Playing games is an easy and excellent way to spend unhurried, enjoyable time together. As an added bonus, board games are also rich in learning opportunities. Games don't need to be overly academic to be educational, however. A game like apples to apples is fun and educational. Just by virtue of playing them, board games can teach important social skills, such as communicating verbally, sharing, waiting, taking turns, and enjoying interaction with others. Board games can foster the ability to focus, and lengthen your child's attention span by encouraging the completion of an exciting, enjoyable game. Even simple board games like the game apples to apples offer meta-messages and life skills: Your luck can change in an instant - for the better or for the worse. The message inherent in board games is: never give up. Just when you feel despondent, you might hit the jackpot and ascend up high, if you stay in the game for just a few more moves.
Board games have distinct boundaries. Living in a complex society, children need clear limits to feel safe. By circumscribing the playing field - much as tennis courts and football fields will do later - board games can help your child weave his or her wild and erratic side into a more organized, mature, and socially acceptable personality. After all, staying within the boundaries (not intruding on others' space, for example) is crucial to leading a successful social and academic life. The apples to apples game is a great example of the fun and learning. Don't judge a book by its cover, or an appealing little card game by its box. Apples to apples game is a game of comparisons that is receiving rave customer reviews and was a national competition winner with Mensa, the high-IQ organization. This simple game is designed to be played by 4 to 10 people, making it a good choice for parties or family groups. It comes with a card tray and two sets of cards: red apples and green apples. The red apple cards name a person, place, thing, or event, and the green apple cards feature a characteristic (from adorable to zany). The judge (who rotates on each turn) reads a green card, and all the players have to slap down their choice of red apple cards for that characteristic. Some juicy choices and comparisons are bound to emerge--along with some fruitful lessons in famous people and events. It's an apple barrel full of laughs. With apples to apples game each player has a hand full of noun cards. A judge turns over an adjective card, and players lay the card(s) from their hand which most closely matches the adjective played. The judge then collects the cards and chooses which he/she thinks is the best match. Players can argue for their cards to be selected, but the judge (who changes each round) reigns supreme, he may choose the funniest match, the exact opposite or whatever tickles his fancy at the time.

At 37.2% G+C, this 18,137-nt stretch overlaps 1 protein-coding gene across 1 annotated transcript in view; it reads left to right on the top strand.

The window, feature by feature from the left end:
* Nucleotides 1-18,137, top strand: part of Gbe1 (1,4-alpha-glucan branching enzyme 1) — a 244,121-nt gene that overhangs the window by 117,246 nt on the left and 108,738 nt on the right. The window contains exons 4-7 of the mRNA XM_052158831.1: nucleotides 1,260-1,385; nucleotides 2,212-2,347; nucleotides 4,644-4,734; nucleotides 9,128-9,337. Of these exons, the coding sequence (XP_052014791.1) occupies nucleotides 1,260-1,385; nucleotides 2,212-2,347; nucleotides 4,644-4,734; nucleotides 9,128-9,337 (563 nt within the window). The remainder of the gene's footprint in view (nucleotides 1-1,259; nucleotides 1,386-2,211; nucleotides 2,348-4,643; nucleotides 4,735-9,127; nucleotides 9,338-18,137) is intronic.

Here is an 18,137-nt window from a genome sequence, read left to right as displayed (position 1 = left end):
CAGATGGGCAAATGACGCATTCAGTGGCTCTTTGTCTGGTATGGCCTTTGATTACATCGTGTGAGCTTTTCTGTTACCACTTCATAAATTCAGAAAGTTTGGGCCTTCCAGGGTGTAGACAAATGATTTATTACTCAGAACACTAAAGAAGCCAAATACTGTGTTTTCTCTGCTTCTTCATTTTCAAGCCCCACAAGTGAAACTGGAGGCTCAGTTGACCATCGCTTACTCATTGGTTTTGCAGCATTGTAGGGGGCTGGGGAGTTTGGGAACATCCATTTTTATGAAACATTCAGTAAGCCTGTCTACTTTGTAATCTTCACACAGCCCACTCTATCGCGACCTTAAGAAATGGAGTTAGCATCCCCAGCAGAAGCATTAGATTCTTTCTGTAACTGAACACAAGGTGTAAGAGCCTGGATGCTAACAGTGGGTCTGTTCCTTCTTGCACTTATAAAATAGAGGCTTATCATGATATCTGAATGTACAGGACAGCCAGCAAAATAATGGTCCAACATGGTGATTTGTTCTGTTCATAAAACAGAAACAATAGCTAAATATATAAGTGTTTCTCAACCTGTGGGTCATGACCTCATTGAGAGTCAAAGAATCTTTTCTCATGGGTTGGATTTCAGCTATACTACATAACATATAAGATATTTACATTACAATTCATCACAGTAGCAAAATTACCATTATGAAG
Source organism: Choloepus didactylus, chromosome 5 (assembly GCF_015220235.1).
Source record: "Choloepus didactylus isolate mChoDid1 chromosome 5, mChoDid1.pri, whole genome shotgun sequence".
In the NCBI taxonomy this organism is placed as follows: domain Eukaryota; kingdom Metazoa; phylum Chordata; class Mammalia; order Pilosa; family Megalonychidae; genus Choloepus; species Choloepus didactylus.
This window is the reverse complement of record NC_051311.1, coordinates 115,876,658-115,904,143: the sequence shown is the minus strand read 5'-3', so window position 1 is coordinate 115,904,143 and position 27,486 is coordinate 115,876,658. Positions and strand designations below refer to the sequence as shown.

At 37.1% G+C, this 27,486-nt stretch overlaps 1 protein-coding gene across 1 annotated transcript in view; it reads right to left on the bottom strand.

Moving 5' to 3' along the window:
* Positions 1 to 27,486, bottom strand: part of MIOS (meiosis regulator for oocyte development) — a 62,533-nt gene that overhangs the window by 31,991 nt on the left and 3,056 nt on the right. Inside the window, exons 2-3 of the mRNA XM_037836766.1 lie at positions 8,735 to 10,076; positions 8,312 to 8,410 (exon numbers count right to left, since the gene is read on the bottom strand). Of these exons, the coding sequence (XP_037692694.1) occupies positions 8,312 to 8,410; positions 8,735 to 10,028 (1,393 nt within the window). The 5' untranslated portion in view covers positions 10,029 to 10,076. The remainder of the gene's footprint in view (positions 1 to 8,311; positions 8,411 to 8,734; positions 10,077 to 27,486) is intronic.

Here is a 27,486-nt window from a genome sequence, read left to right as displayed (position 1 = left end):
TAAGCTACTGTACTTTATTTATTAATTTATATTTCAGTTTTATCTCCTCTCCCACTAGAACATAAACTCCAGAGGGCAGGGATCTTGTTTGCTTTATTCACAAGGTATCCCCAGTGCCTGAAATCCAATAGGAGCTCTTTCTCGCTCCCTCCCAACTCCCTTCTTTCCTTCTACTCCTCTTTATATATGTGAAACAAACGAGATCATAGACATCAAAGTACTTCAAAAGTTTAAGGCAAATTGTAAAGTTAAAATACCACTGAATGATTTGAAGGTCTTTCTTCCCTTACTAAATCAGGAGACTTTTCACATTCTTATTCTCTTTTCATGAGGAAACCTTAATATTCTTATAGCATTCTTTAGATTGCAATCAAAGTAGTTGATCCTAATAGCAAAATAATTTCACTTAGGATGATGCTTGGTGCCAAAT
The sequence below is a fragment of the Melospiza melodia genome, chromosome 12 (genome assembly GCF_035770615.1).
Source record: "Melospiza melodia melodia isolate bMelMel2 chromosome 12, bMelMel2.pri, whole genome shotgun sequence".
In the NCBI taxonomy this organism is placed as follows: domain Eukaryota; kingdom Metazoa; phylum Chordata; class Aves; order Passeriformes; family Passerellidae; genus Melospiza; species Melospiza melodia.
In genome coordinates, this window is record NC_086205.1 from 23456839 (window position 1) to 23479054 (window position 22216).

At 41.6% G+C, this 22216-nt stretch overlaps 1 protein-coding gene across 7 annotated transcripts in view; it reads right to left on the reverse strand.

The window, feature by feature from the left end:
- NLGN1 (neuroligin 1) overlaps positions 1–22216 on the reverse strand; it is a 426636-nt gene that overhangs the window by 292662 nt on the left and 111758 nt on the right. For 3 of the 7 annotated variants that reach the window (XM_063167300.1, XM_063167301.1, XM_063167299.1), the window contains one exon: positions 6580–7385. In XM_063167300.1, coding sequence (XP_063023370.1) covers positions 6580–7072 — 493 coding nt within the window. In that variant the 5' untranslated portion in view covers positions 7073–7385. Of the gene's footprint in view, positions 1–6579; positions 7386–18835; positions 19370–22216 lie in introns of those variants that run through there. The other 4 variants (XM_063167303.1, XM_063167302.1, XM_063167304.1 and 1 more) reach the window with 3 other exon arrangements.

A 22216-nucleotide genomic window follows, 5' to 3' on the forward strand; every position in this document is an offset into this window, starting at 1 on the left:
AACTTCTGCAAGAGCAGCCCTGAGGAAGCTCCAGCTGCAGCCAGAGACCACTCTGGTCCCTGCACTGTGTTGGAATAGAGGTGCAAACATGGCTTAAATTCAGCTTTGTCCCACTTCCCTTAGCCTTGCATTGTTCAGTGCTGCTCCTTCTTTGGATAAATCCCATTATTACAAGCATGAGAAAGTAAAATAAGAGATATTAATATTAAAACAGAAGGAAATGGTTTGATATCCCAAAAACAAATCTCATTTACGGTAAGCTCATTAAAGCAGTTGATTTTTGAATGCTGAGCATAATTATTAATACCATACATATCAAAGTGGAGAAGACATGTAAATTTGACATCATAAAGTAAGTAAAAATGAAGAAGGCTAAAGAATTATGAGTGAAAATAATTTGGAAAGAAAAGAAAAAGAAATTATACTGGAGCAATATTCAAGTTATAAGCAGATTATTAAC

On the surface it doesn't sound like that much fun, but I think the game apples to apples shines when the word is 'spooky' and people lay everything from 'Democrats' to 'Charlton Heston'. Playing games like apples to apples has benefits for the elder crowd as well as children. In the New England Journal of Medicine study, researchers looked at leisure activities of seniors over a 20-year period to see whether they developed dementia. The study also examined the result of frequently challenging the brain by doing crossword puzzles, playing board games or cards, reading, writing for pleasure and playing musical instruments. They also looked at the physical activities' affect on the brain, such as tennis or golf, swimming, dancing and housework. They found a reduced incidence of dementia among the people who participated in reading, playing board games, playing musical instruments and dancing. And the researchers found that people who engage in the activities were more frequently less likely to develop dementia. The engaging play of apples to apples game stimulates the brain and helps ward off dementia.